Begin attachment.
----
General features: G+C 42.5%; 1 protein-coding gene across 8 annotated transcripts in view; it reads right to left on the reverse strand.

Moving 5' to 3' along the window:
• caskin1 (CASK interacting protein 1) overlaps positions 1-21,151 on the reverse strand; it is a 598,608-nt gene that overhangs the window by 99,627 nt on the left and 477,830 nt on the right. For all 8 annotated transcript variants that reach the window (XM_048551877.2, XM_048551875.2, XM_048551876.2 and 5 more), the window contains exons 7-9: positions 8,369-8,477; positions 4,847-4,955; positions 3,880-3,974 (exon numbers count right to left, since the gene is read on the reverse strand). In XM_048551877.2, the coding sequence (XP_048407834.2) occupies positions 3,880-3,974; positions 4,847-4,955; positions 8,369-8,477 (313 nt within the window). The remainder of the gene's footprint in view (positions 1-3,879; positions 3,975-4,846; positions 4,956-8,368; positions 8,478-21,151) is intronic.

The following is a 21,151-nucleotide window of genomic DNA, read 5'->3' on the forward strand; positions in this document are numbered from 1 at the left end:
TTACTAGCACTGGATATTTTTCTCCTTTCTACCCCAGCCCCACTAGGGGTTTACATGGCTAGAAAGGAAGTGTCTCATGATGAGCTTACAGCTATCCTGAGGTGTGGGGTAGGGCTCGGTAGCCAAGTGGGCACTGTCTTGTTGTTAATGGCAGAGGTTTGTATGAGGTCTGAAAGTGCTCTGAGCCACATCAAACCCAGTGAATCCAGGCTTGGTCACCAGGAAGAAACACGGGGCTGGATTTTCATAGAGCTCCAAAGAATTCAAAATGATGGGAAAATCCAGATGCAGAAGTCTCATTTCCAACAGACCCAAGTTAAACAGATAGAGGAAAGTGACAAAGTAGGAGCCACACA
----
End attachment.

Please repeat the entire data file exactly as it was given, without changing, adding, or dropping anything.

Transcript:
General features: G+C 42.5%; 1 protein-coding gene across 8 annotated transcripts in view; it reads right to left on the reverse strand.

Moving 5' to 3' along the window:
• caskin1 (CASK interacting protein 1) overlaps positions 1-21,151 on the reverse strand; it is a 598,608-nt gene that overhangs the window by 99,627 nt on the left and 477,830 nt on the right. For all 8 annotated transcript variants that reach the window (XM_048551877.2, XM_048551875.2, XM_048551876.2 and 5 more), the window contains exons 7-9: positions 8,369-8,477; positions 4,847-4,955; positions 3,880-3,974 (exon numbers count right to left, since the gene is read on the reverse strand). In XM_048551877.2, the coding sequence (XP_048407834.2) occupies positions 3,880-3,974; positions 4,847-4,955; positions 8,369-8,477 (313 nt within the window). The remainder of the gene's footprint in view (positions 1-3,879; positions 3,975-4,846; positions 4,956-8,368; positions 8,478-21,151) is intronic.

The following is a 21,151-nucleotide window of genomic DNA, read 5'->3' on the forward strand; positions in this document are numbered from 1 at the left end:
TTACTAGCACTGGATATTTTTCTCCTTTCTACCCCAGCCCCACTAGGGGTTTACATGGCTAGAAAGGAAGTGTCTCATGATGAGCTTACAGCTATCCTGAGGTGTGGGGTAGGGCTCGGTAGCCAAGTGGGCACTGTCTTGTTGTTAATGGCAGAGGTTTGTATGAGGTCTGAAAGTGCTCTGAGCCACATCAAACCCAGTGAATCCAGGCTTGGTCACCAGGAAGAAACACGGGGCTGGATTTTCATAGAGCTCCAAAGAATTCAAAATGATGGGAAAATCCAGATGCAGAAGTCTCATTTCCAACAGACCCAAGTTAAACAGATAGAGGAAAGTGACAAAGTAGGAGCCACACA